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Thursday, 12 June 2014

Carer's questions - Is it wrong to want something more for myself?

Welcome to the fourth of my seven ‘mini’ blogs for UK Carers Week 2014.

As regular readers of this blog know, I cared for my father for 19 years during his vascular dementia. For the majority of that time, however, I never considered myself a carer - just a daughter looking after her dad. As I said in my G8 Dementia Summit film, "You become a carer, but you don't realise you've become a carer."


For UK Carers Week 2014, I want to focus on questions carers often ask me, and indeed many questions I frequently asked myself during my father’s dementia. 


Day 4 - Is it wrong to want something more for myself?

This is perhaps the one question carers, people who are often naturally more selfless than selfish, struggle with. I had huge battles with myself over balancing my dad’s needs with my own. It isn’t easy to be in your twenties and watch your friends furthering their education and beginning exciting careers and not doing the same yourself.

Choosing not to do what everyone else was doing had nothing to do with coming from a privileged background or not wanting to work - quite the opposite in fact. I just realised that dementia was a terminal disease and that I had limited time left with my dad. Spending as much time with him as possible had to be my priority.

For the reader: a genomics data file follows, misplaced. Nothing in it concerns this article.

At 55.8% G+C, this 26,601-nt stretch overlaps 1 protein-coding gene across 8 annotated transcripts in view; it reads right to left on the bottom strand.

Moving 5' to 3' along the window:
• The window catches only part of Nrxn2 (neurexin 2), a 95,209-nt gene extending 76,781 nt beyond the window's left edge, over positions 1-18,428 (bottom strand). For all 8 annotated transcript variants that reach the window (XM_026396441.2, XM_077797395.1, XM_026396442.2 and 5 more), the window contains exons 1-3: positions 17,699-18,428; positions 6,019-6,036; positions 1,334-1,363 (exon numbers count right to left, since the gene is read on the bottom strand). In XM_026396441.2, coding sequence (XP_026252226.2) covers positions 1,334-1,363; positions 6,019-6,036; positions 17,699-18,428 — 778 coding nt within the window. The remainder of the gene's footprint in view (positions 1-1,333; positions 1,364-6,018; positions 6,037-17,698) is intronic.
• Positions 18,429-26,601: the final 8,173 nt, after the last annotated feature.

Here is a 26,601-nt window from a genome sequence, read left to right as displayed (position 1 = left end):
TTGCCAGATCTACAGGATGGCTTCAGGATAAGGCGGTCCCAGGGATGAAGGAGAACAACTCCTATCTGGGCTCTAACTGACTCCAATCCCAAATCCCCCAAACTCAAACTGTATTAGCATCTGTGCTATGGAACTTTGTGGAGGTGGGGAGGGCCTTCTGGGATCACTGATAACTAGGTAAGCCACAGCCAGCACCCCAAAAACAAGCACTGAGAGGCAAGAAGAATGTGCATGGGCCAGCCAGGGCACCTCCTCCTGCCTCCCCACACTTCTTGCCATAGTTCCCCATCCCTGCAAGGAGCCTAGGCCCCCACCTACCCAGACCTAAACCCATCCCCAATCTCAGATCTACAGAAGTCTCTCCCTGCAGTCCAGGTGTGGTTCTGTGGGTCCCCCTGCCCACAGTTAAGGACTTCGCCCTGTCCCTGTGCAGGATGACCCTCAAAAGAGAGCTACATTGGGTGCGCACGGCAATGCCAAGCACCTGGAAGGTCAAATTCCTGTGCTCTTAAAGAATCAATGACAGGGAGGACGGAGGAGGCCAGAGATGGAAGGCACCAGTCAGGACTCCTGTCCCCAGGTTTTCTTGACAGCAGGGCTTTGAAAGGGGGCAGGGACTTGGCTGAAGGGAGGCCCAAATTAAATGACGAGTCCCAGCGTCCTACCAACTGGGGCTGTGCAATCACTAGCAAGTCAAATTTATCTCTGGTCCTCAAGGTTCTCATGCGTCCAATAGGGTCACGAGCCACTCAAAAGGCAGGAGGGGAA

There are huge and inescapable practical considerations for carers around finances, working and/or studying. Caring can be all-consuming, yet with a pitiful carer’s allowance and with many people finding trying to claim it impossible, it can make paying your bills a huge worry. For many people caring isn’t for a set period of time either, so trying to plan for future study or a career can be really difficult.

Respite care for your loved one is vital to give you some work or study options, but as we all know respite can be unavailable, expensive or unworkable for far too many families. By way of offering a bit of hope, however, I have known of carers who’ve made a success of home-based work solutions, started up their own enterprise with products or services that they’ve identified a need for, embarked on distance learning courses or managed to negotiate flexible study or work arrangements.
There is no denying though that for most people this is difficult, if not impossible, until after their caring duties end, hence why my career only began at 31 after my father passed away.

Further reading:

D4Dementia: 'Caring for carers'
External links: 
Dementia Action Alliance Carers' Call to Action: http://www.dementiaaction.org.uk/carers
Carers Trust: http://www.carers.org/
Next post on 13 June 2014.
Until then...

Beth x







You can follow me on Twitter: @bethyb1886

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